Republican strategist Michael Murphy often tends to be one of the rational voices from the right, and has grown perturbed with the Ted Cruz/Tea Party-led tantrum that has paralyzed the nation and now has a gun to the head of the global economy.
Taking a position against the radicals has earned him some new liberal followers on Twitter, but Murphy warns them...
Note, Murphy isn't concerned that the "Stupid Wing" is imperiling the nation. Murphy is only concerned that the "Stupid Wing" is keeping people with like beliefs from controlling the entire government.
This is emblematic of perhaps the most fundamental difference between American liberals and conservatives:
Liberals want to solve problems, and they see the government as a mechanism for doing so. Oftentimes they overreach, and tinkering with the system ends up exacerbating rather than solving things. Oftentimes they get it wrong. But at the end of the day, the motivation is to remedy specific issues - inequality of opportunity, rising health care costs and the uninsured, climate change, education, and so on.
Conservatives, on the other hand, tend to view everything first through the twin lenses of ideological purity and tribal victory. Making America healthier, safer and more prosperous for all its citizens are secondary motivations to the validation of the conservative movement and victory for the party that purports to represent it.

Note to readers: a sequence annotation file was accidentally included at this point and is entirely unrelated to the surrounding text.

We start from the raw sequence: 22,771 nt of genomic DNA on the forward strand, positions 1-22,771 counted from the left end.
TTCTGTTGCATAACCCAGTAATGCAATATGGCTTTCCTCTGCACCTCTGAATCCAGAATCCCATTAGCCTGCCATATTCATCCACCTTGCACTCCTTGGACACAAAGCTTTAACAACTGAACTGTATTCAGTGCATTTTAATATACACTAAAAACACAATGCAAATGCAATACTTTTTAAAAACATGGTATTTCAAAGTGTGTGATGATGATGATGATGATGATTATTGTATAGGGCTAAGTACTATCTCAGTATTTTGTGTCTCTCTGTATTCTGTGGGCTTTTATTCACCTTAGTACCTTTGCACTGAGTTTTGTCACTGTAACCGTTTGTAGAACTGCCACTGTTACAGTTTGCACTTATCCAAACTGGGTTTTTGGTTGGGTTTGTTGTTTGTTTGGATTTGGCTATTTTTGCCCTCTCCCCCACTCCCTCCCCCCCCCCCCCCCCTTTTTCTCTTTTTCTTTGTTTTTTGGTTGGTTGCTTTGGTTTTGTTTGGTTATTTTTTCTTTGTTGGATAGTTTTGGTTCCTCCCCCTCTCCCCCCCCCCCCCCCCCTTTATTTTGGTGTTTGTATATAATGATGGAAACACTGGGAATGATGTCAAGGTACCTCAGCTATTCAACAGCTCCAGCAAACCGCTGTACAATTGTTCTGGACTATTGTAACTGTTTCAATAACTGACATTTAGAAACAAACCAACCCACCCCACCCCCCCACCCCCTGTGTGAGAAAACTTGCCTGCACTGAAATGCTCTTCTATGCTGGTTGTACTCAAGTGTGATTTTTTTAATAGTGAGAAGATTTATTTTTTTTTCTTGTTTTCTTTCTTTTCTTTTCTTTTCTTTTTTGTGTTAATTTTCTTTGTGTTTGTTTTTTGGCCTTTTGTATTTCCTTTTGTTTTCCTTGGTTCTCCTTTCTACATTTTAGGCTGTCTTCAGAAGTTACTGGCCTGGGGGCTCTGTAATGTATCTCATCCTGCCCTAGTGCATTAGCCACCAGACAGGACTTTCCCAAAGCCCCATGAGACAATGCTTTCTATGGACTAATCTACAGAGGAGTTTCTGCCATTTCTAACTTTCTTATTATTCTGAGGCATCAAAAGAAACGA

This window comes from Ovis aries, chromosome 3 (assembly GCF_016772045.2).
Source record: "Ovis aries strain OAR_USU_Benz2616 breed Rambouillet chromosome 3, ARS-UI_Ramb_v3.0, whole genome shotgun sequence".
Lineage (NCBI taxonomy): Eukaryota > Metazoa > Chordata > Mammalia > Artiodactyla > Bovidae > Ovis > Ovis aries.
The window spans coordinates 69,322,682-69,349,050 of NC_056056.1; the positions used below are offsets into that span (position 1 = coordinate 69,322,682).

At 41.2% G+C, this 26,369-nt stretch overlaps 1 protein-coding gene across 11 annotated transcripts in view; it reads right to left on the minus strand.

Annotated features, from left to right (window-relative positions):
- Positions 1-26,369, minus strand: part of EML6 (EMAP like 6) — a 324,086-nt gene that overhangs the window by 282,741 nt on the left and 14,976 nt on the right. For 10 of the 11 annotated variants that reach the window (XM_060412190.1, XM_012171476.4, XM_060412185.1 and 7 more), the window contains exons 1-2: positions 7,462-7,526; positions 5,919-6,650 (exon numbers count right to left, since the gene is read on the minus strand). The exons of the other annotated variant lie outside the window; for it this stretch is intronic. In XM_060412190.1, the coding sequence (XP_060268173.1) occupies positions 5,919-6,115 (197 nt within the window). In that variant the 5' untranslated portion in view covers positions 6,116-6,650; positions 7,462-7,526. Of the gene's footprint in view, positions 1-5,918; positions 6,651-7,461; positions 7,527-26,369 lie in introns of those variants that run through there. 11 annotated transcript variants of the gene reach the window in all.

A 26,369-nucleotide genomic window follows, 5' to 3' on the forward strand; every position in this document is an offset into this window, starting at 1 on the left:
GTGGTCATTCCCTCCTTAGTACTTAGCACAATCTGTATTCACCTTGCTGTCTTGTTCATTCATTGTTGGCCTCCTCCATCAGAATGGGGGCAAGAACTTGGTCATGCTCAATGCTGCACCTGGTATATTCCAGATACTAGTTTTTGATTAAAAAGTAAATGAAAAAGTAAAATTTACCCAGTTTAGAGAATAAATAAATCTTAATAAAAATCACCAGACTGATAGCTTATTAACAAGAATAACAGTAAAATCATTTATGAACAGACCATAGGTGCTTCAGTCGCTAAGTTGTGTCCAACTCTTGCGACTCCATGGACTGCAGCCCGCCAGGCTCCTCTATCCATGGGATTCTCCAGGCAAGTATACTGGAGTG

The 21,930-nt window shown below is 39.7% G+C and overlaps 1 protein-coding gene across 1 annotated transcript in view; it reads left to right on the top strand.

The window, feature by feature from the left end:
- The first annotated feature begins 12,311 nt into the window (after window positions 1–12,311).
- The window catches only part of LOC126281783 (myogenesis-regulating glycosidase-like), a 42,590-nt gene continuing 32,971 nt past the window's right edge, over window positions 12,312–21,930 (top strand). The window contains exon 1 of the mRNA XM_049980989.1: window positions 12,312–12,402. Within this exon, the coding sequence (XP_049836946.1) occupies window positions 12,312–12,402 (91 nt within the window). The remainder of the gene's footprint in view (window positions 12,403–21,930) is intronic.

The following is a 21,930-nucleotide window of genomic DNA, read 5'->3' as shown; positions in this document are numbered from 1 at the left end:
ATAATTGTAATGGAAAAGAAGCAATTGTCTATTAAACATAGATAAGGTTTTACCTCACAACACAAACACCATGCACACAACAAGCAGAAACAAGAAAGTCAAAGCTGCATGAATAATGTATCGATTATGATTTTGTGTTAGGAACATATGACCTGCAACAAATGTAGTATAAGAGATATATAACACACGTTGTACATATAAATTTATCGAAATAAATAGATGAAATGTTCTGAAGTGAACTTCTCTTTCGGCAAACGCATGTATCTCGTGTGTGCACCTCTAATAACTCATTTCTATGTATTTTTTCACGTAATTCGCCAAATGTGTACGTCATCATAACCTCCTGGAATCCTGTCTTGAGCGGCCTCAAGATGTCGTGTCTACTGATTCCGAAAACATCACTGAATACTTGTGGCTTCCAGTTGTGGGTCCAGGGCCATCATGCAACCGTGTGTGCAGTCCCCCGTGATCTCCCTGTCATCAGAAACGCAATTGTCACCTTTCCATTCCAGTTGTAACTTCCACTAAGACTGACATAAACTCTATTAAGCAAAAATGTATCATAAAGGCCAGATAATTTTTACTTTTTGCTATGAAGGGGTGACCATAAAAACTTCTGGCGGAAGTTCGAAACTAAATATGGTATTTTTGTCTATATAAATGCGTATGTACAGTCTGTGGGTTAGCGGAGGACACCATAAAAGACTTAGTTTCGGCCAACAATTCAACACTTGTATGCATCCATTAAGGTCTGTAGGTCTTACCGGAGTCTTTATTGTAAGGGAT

Watch a Democratic presidential debate. You won't see candidates volleying over who is more liberal. Yet when you watch a Republican debate, you see open arguments over whether each candidate is conservative enough, with each presenting their ideological bonafides. Democrats debate who would best work across the aisle and get things done, while Republicans assail one another for being the slightest bit willing to compromise.
There are no watchdog groups on the left rating whether Democrats in Congress are "liberal" enough the way the American Conservative Union rates Republicans.
On the right, ideological purity comes before country. Any policy that is not appropriately conservative is not a policy option at all.
Republicans know full well that the sequester is hurting the economy and costing jobs. They simply don't care. Anything that shrinks government is good, even if it helps no Americans and hurts millions. So long as it is conservative, that makes it virtuous... even if it's wholly destructive.
By the same token, Ted Cruz and Marco Rubio, in moments of accidental honesty, have expressed their true issue with Obamacare: they're not worried that it's going to damage the country. They're worried that it will actually work and an apparatus that is anathema to their world view will be actively helping people, the same way Medicare and Social Security do.
The fact that Medicare and Social Security have been incredible stabilizers of our economy and enhancers of American quality of life does not make the right wing hate the very concept of social insurance one bit less.
Worse yet, the success of any expansion of government further undermines conservatives' claim that their ideology is what is best for the country. They, themselves, do not care if their approach is actually better for Americans. I have yet to see any evidence that Ted Cruz has even a passing interest in improving the American economy or the lives of Americans. His only concern is the triumph of his world view.